Pulp and paper industry
The pulp and paper industry comprises companies that use wood as raw material and produce pulp, paper, paperboard, and other cellulose-based products.
The pulp is fed to a paper machine where it is formed as a paper web and the water is removed from it by pressing and drying.
Pressing the sheet removes the water by force. Once the water is forced from the sheet, a special kind of felt, which is not to be confused with the traditional one, is used to collect the water. Whereas, when making paper by hand, a blotter sheet is used instead.
Drying involves using air or heat to remove water from the paper sheets. In the earliest days of paper making, this was done by hanging the sheets like laundry. In more modern times, various forms of heated drying mechanisms are used. On the paper machine, the most common is the steam heated can dryer.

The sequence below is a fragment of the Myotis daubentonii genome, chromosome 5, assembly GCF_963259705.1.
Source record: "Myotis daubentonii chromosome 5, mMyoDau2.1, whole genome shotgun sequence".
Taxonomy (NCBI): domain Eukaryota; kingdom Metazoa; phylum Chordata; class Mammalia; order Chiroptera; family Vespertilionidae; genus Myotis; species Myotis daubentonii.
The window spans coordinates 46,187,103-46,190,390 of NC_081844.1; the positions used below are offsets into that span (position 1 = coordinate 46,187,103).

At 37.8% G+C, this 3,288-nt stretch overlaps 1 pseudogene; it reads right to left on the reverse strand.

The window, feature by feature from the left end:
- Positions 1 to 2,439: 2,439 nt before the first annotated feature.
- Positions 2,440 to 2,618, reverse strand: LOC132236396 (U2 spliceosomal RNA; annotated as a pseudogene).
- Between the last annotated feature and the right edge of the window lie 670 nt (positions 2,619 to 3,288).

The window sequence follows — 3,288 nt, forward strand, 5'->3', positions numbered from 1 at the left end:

History of the paper industry
Papermaking as a craft is ancient, and for centuries it used various fibers, mainly grasses (cereal straws and others), or rags from old clothing made from them, in various preindustrial times and places. The commercial planting of domesticated mulberry trees to make pulp for papermaking is attested as early as the 6th century. Due to advances in printing technology, the Chinese paper industry continued to grow under the Song dynasty to meet the rising demand for printed books. Demand for paper was also stimulated by the Song government, which needed a large supply of paper for printing paper money and exchange certificates.
An example of an enterprising paper mill during the late phase of the preindustrial era is the mill by William Rittenhouse and sons at what is now preserved as Historic RittenhouseTown in Pennsylvania.
The first mechanised paper machine was installed at Frogmore Paper Mill, Apsley, Hertfordshire in 1803, followed by another in 1804. The site operates currently as a museum.